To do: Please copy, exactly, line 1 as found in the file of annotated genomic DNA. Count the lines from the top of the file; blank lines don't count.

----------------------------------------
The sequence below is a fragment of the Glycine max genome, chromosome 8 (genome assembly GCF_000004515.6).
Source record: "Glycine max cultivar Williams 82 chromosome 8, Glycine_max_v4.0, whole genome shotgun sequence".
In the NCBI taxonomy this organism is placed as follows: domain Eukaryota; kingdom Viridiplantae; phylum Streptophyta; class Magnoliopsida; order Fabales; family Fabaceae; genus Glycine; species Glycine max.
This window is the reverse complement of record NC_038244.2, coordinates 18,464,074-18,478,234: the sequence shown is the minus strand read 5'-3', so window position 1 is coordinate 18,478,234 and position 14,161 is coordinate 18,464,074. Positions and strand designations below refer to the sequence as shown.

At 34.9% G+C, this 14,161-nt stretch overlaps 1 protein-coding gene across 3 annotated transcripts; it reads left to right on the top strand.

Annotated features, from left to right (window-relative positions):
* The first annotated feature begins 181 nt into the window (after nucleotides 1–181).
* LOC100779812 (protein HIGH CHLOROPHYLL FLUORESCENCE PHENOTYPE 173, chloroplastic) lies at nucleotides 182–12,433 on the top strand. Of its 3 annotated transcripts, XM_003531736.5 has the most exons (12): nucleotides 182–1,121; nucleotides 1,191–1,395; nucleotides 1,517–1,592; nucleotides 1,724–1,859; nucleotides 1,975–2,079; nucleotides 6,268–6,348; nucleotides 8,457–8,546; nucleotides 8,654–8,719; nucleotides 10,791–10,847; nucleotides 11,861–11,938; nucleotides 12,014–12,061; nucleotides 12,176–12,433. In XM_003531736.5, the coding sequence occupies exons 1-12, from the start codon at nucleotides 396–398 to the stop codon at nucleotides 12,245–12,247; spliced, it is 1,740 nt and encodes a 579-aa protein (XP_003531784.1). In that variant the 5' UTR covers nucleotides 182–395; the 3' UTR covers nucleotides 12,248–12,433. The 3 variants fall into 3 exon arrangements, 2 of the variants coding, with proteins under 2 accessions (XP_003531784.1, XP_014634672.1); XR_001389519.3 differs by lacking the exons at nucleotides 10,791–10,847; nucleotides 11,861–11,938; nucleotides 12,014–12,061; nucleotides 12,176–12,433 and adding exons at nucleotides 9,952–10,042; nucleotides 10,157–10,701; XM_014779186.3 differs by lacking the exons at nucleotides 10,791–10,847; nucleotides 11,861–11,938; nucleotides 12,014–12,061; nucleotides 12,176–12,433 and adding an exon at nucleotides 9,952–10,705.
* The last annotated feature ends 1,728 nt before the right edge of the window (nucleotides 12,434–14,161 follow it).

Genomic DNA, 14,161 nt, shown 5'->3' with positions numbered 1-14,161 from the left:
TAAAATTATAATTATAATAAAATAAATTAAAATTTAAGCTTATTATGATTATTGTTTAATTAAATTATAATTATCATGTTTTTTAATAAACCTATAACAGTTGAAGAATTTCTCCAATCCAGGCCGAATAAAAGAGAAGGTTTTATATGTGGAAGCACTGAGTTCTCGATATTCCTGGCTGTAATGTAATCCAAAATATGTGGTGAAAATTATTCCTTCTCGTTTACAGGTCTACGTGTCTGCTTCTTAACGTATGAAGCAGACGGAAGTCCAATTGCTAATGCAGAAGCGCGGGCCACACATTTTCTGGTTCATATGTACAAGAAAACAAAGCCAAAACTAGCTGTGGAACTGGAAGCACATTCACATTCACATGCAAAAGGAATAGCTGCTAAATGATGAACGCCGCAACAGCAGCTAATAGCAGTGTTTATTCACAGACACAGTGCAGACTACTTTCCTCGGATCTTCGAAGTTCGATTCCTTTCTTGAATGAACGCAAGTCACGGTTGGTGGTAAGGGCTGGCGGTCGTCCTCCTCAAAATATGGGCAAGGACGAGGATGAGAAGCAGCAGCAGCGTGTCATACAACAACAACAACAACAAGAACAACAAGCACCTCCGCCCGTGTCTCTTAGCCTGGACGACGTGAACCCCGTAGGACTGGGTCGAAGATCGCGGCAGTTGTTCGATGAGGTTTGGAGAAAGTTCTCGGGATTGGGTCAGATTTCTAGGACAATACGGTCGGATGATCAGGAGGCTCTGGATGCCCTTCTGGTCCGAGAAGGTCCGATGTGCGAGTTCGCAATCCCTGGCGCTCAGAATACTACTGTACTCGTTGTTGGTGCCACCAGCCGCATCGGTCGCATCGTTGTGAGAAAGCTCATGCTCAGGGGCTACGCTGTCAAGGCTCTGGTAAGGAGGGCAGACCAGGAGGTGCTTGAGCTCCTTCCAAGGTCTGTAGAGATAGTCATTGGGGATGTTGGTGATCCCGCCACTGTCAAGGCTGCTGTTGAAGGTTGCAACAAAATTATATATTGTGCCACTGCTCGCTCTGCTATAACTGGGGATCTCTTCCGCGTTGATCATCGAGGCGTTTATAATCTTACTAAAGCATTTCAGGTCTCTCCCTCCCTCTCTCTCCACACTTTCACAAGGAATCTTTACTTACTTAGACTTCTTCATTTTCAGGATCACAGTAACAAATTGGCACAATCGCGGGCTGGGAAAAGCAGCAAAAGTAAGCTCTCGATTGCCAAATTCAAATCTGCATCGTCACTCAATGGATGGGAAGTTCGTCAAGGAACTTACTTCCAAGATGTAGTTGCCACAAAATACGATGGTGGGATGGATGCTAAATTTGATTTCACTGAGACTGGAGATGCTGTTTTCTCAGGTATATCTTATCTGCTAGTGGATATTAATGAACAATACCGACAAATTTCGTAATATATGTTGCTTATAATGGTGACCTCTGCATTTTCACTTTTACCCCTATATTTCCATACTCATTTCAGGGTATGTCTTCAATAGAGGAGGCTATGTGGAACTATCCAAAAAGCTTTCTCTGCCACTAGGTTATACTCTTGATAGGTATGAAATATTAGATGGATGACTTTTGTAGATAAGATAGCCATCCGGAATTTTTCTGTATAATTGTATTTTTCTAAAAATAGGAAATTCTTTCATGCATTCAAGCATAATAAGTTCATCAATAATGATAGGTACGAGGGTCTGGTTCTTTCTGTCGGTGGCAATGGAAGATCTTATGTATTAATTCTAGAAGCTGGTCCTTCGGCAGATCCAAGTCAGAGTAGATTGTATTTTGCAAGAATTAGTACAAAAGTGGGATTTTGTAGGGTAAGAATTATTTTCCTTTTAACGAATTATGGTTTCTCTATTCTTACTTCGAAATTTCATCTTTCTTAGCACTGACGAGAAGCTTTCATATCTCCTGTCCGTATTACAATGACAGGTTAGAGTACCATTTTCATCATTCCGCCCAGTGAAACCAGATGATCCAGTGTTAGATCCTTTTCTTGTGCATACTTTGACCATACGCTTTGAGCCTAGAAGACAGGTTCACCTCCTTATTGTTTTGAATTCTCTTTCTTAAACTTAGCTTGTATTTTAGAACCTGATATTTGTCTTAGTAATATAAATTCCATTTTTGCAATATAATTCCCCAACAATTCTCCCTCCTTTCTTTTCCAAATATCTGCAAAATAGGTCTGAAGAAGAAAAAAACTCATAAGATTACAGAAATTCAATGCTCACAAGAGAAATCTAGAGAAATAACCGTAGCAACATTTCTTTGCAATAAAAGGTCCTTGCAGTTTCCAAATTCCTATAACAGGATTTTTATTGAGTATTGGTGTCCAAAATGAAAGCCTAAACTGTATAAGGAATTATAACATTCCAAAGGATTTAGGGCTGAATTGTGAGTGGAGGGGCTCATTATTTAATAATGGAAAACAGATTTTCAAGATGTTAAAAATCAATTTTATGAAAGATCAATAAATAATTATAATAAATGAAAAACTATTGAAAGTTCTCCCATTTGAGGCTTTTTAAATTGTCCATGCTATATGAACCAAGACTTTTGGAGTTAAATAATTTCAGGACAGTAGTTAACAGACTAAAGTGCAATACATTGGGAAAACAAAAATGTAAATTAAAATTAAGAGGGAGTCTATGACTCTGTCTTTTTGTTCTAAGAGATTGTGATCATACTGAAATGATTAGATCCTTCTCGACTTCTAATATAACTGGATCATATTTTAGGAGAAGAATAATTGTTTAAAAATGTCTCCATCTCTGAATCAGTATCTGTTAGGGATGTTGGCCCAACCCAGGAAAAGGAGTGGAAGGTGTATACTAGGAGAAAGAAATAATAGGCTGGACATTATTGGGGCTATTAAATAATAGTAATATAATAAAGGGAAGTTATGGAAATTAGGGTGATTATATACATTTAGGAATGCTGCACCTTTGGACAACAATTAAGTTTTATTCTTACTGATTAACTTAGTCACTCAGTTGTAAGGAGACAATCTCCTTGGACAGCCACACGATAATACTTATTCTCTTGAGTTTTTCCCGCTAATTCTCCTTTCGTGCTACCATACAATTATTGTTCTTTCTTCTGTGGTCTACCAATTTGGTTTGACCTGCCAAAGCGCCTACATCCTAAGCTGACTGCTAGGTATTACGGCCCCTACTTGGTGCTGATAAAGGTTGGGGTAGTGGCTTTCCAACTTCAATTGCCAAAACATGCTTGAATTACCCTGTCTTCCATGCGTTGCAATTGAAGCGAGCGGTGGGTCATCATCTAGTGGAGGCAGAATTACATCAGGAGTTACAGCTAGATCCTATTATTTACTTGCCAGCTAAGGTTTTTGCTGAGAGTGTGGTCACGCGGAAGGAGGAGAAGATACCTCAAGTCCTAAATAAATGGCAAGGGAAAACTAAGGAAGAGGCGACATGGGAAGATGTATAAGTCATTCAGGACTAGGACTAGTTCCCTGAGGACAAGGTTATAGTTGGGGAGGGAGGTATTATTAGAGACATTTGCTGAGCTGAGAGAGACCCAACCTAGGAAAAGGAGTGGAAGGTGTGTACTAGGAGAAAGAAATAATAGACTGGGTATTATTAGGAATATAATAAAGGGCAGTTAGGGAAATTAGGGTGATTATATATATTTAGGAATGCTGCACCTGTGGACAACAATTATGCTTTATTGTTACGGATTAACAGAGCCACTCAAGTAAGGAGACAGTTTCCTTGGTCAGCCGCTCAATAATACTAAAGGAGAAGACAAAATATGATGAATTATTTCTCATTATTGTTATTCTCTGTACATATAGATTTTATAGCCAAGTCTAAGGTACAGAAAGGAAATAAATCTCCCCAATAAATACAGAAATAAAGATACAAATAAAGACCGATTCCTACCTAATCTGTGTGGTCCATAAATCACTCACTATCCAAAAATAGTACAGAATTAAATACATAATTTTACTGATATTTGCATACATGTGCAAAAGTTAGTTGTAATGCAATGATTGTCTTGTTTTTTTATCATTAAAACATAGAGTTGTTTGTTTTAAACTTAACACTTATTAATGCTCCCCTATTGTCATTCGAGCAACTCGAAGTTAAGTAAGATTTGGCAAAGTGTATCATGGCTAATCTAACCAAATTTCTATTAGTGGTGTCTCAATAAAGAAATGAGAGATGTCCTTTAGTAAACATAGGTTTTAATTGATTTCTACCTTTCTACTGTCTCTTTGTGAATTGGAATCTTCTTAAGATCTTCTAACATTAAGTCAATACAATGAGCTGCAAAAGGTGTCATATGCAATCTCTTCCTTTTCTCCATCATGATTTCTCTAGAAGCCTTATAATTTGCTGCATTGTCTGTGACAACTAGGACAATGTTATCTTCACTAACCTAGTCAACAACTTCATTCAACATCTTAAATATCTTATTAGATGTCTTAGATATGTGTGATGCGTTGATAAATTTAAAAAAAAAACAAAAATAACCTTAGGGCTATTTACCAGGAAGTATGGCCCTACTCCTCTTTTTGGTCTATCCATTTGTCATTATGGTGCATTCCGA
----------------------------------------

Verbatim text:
The sequence below is a fragment of the Glycine max genome, chromosome 8 (genome assembly GCF_000004515.6).